Education Technology

Set your Students up to Soar with “STEM on the Fly”

Posted 02/16/2018 by Ellen Fishpaw (@ellenfishpaw)

At Texas Instruments, we love a good contest or quiz that helps get students and teachers excited about math and science. And, the winner of our latest #GenSTEM contest, gets us even more excited about math and science than usual. I didn’t even know that was possible!

Meet Alex Livingston, a sophomore at Tech Valley High School in Albany, New York and an aspiring commercial airline pilot. The 15-year-old submitted a photo showing how he uses math and science regularly as a volunteer in the Civil Air Patrol Cadet Program, an auxiliary of the U.S Air Force. We’ve since learned Alex is one of the youngest members of his local flying club to solo pilot a glider and has logged nearly 25 hours of flight time in his young life.  He’s kind of a big deal!

High school student inspires STEM on the Fly, a new classroom lesson that puts students at the controls of an airplane as they cruise through important math and science concepts.
High school student inspires “STEM on the Fly,” a new classroom lesson that puts students at the controls of an airplane as they cruise through important math and science concepts.

As part of his prize for winning the contest, Alex traveled to Dallas where he visited with mathematicians and scientists at TI, sat in the cockpit of a flight simulator at Dallas’ Love Field and filmed his starring role in a special, aviation edition of STEM Behind Cool Careers -- STEM on the Fly. “My trip to Dallas was an amazing way to see the different sides of flying and opened my eyes to the many career options that exist in the field of aviation,” said Alex. “It also helped me to connect what I need to learn in math and science class today to be successful as a pilot in the future.”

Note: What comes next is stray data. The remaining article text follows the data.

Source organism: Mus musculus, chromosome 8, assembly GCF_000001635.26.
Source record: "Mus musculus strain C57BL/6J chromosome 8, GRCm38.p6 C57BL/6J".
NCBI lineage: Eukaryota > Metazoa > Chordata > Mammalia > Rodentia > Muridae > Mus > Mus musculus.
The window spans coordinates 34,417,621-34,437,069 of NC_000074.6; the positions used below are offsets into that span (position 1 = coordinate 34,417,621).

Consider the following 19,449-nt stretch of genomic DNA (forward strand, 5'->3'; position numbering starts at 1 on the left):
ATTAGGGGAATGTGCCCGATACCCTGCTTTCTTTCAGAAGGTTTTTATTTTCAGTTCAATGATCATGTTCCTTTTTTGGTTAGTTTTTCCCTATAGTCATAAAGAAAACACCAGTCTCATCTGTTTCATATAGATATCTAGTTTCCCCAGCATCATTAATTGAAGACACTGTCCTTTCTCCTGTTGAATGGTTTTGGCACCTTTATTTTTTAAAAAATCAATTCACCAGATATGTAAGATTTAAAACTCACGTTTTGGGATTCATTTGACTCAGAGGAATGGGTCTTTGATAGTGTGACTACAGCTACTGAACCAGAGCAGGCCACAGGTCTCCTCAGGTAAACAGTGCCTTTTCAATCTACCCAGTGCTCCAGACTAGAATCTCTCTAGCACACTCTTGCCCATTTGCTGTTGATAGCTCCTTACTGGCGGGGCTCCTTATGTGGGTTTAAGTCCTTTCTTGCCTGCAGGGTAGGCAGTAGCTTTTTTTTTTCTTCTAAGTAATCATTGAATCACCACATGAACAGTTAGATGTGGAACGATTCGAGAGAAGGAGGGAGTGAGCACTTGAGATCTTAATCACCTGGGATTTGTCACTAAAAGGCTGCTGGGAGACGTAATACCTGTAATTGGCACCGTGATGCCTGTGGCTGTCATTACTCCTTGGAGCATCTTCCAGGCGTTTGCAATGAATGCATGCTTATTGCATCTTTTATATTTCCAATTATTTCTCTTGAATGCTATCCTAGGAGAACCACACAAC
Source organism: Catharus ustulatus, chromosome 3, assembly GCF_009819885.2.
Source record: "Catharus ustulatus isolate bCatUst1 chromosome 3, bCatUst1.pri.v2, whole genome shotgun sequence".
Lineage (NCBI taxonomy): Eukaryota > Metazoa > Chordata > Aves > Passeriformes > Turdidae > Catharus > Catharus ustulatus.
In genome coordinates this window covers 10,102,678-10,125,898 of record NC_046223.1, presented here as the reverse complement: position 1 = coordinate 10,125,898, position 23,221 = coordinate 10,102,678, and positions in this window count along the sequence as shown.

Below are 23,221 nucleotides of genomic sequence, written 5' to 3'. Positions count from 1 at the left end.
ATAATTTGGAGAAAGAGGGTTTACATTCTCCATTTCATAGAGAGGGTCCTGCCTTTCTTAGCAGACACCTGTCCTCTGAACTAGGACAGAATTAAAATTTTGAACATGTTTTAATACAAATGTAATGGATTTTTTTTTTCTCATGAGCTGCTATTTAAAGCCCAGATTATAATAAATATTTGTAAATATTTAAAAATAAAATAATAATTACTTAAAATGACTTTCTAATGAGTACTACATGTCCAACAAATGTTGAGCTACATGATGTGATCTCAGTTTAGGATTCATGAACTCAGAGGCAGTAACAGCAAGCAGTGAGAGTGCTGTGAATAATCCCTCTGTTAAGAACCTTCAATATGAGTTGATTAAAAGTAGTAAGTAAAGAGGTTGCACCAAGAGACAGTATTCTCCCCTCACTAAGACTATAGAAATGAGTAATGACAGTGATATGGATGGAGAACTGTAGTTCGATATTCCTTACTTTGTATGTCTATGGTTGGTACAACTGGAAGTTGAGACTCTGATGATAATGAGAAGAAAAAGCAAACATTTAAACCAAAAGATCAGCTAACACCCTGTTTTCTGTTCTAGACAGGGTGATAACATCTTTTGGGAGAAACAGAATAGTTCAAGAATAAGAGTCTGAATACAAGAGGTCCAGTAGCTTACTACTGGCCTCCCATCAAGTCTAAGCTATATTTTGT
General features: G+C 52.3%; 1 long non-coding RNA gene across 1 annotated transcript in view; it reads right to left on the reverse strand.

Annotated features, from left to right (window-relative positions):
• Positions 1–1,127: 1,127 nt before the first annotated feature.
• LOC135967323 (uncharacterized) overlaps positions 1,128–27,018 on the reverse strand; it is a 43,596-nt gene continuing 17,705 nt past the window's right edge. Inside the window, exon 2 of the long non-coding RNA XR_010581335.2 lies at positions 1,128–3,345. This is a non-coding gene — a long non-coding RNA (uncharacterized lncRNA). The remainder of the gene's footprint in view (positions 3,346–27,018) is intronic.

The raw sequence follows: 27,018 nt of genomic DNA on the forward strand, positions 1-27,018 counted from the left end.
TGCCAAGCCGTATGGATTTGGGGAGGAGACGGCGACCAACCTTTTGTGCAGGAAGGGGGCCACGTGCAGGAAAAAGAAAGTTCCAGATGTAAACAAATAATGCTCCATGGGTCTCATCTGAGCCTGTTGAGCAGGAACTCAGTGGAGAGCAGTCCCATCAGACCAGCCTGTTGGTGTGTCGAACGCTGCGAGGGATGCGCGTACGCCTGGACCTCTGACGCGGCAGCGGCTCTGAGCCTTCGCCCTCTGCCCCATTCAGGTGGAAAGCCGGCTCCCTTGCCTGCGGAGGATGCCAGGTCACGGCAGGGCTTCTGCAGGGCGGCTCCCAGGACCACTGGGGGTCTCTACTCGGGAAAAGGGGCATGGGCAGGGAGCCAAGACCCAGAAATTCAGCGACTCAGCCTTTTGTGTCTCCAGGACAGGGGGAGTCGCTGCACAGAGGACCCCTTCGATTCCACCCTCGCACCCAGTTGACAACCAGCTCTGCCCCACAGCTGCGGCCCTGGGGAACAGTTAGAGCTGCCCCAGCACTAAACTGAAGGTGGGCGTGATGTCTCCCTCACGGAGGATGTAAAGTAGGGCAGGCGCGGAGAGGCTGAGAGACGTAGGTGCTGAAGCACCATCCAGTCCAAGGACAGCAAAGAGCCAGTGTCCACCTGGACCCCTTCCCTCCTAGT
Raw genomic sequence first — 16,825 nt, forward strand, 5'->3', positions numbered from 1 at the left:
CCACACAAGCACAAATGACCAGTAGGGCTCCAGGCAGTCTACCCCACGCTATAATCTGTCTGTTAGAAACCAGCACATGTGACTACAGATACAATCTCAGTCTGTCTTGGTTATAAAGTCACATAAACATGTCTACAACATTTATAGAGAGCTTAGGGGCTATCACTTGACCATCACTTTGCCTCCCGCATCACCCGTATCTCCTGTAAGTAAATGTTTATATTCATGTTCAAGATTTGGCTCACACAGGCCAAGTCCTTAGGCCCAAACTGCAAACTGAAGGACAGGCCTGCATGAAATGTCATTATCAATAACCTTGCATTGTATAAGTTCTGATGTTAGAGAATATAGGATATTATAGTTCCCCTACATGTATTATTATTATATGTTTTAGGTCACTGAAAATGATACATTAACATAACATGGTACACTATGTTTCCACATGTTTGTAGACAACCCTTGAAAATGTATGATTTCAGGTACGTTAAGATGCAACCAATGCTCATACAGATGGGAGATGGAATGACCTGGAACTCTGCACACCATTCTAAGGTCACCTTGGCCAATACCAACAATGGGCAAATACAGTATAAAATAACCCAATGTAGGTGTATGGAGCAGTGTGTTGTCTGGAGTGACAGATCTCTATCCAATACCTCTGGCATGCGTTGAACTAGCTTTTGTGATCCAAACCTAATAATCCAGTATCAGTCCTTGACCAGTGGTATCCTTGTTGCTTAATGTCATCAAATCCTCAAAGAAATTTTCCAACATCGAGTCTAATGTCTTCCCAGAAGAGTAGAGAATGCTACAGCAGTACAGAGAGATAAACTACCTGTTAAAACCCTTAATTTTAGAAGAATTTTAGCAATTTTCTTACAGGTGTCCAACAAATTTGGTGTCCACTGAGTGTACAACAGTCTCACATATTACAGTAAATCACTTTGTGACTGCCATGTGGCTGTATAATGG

The win landed Alex on several of his local news stations to talk about the activity he inspired, STEM on the Fly. See Alex in action:

While in Dallas, Alex met with veteran Southwest Airlines pilot, Captain Adam Schindall, who consulted on STEM on the Fly. The fun, free activity and accompanying video, that stars Alex, puts students at the controls of an intercontinental airliner as they cruise through the math and science that explain how wings work. Students will develop their problem-solving and analytical skills as they apply linear relationships, Bernoulli's Principal and Newton's third law of motion.

STEM on the Fly works on both the TI-Nspire CX and the TI-84 Plus CE graphing calculators and shows students how a solid understanding of STEM subjects is vital for almost any career, and especially aviation. “Like many students today, I used to struggle with the importance of learning things like how to solve for X, but now I know, pilots solve for X all day, every day” said Capt. Schindall. “By connecting the things that students are already interested in, like flying, to the important concepts they need to learn, I hope this activity sets students up to soar in a future STEM career.”

Get your students cleared for take-off here: